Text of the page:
More NJ Teens Using Synthetic Drugs To Get High [AUDIO]
Packed as potpourri or incense and sold in convenience stores, the use of synthetic drugs is on the rise for many teens. While they are banned in New Jersey, its not stopping your son or daughter from getting their hands on them.
Nearly one in nine high school seniors have gotten high in the past year on synthetic drugs known as K2 or bath salts that mimic marijuana, according to a survey by "Monitoring the Future."
Steve Liga, executive director of the National Council on Alcoholism and Drug Dependence of Middlesex County, says despite a ban enacted earlier this year in New Jersey, many gas stations and stores are unaware they are selling the synthetic drugs.
"It's gonna take a long time for stores to realize that they are selling a product that shouldn't be sold...and for law enforcement to find out that they are, its gonna take awhile for this stuff to get off the shelves."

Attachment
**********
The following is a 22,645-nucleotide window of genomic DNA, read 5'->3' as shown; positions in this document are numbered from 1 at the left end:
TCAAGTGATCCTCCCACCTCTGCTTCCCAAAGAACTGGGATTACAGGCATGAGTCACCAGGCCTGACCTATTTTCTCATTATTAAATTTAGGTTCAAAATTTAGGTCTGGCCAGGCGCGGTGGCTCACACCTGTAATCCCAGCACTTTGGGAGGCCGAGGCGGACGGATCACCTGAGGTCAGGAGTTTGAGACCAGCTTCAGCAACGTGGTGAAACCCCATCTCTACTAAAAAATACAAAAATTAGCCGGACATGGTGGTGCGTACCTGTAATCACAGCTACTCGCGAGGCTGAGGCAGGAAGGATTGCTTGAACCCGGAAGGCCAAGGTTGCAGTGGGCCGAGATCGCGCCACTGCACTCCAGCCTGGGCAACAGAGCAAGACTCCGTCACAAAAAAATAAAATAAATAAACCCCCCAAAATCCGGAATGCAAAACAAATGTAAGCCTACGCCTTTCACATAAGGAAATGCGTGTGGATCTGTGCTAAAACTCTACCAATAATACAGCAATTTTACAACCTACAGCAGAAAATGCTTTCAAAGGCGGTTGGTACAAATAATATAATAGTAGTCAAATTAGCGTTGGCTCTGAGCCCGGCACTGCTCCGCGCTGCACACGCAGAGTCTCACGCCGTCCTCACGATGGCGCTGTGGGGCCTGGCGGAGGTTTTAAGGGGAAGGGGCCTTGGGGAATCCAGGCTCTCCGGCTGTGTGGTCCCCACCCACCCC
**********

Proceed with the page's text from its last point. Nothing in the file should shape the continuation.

Liga says young people don't understand the dangers of using the drugs, "The chemically coated herbs can cause anxiety attacks, elevated heart rates and suicidal thoughts."
Poison control centers handled 5,741 calls about the drugs in the first 10 months of 2011, nearly double the 2,915 calls received in all of 2010, according to the American Association of Poison Control Centers.
Federal officials became so alarmed that the Drug Enforcement Administration used its emergency powers in March to outlaw the substances. More than 40 states have also passed laws banning them.
"The next survey we do in spring 2012 will tell us a lot about how this ban has worked" said Liga.